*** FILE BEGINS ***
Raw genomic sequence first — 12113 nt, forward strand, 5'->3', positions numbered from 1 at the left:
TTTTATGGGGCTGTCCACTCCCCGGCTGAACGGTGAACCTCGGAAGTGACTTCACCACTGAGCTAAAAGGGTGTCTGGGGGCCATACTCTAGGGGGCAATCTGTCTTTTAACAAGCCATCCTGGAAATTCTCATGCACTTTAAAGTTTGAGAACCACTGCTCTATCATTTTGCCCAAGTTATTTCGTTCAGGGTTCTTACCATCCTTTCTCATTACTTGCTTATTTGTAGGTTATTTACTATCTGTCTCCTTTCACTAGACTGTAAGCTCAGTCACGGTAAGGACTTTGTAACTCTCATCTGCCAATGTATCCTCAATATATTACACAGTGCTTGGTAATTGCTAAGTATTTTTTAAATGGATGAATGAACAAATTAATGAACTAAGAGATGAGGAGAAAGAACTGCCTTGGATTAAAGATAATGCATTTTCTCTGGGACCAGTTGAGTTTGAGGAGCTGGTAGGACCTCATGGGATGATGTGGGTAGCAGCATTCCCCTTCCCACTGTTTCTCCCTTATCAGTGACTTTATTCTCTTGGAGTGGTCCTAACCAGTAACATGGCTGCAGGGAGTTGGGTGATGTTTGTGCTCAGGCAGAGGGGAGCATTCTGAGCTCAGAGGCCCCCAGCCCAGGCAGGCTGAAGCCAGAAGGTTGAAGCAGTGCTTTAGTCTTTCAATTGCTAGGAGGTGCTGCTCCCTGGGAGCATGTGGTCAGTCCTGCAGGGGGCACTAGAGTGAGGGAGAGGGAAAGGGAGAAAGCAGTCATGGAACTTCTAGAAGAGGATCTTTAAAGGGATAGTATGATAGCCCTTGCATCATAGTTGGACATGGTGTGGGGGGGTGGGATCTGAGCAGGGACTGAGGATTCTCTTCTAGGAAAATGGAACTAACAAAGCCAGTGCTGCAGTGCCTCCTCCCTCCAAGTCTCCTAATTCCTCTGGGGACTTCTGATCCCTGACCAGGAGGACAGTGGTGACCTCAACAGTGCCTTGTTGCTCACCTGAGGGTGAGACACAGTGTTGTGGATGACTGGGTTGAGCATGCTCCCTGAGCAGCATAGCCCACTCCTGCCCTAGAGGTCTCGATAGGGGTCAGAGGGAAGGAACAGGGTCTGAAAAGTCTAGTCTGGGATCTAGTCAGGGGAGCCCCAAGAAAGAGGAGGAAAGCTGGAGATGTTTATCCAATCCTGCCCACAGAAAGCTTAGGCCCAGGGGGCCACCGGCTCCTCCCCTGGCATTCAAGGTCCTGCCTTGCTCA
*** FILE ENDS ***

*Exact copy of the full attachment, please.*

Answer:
Raw genomic sequence first — 12113 nt, forward strand, 5'->3', positions numbered from 1 at the left:
TTTTATGGGGCTGTCCACTCCCCGGCTGAACGGTGAACCTCGGAAGTGACTTCACCACTGAGCTAAAAGGGTGTCTGGGGGCCATACTCTAGGGGGCAATCTGTCTTTTAACAAGCCATCCTGGAAATTCTCATGCACTTTAAAGTTTGAGAACCACTGCTCTATCATTTTGCCCAAGTTATTTCGTTCAGGGTTCTTACCATCCTTTCTCATTACTTGCTTATTTGTAGGTTATTTACTATCTGTCTCCTTTCACTAGACTGTAAGCTCAGTCACGGTAAGGACTTTGTAACTCTCATCTGCCAATGTATCCTCAATATATTACACAGTGCTTGGTAATTGCTAAGTATTTTTTAAATGGATGAATGAACAAATTAATGAACTAAGAGATGAGGAGAAAGAACTGCCTTGGATTAAAGATAATGCATTTTCTCTGGGACCAGTTGAGTTTGAGGAGCTGGTAGGACCTCATGGGATGATGTGGGTAGCAGCATTCCCCTTCCCACTGTTTCTCCCTTATCAGTGACTTTATTCTCTTGGAGTGGTCCTAACCAGTAACATGGCTGCAGGGAGTTGGGTGATGTTTGTGCTCAGGCAGAGGGGAGCATTCTGAGCTCAGAGGCCCCCAGCCCAGGCAGGCTGAAGCCAGAAGGTTGAAGCAGTGCTTTAGTCTTTCAATTGCTAGGAGGTGCTGCTCCCTGGGAGCATGTGGTCAGTCCTGCAGGGGGCACTAGAGTGAGGGAGAGGGAAAGGGAGAAAGCAGTCATGGAACTTCTAGAAGAGGATCTTTAAAGGGATAGTATGATAGCCCTTGCATCATAGTTGGACATGGTGTGGGGGGGTGGGATCTGAGCAGGGACTGAGGATTCTCTTCTAGGAAAATGGAACTAACAAAGCCAGTGCTGCAGTGCCTCCTCCCTCCAAGTCTCCTAATTCCTCTGGGGACTTCTGATCCCTGACCAGGAGGACAGTGGTGACCTCAACAGTGCCTTGTTGCTCACCTGAGGGTGAGACACAGTGTTGTGGATGACTGGGTTGAGCATGCTCCCTGAGCAGCATAGCCCACTCCTGCCCTAGAGGTCTCGATAGGGGTCAGAGGGAAGGAACAGGGTCTGAAAAGTCTAGTCTGGGATCTAGTCAGGGGAGCCCCAAGAAAGAGGAGGAAAGCTGGAGATGTTTATCCAATCCTGCCCACAGAAAGCTTAGGCCCAGGGGGCCACCGGCTCCTCCCCTGGCATTCAAGGTCCTGCCTTGCTCA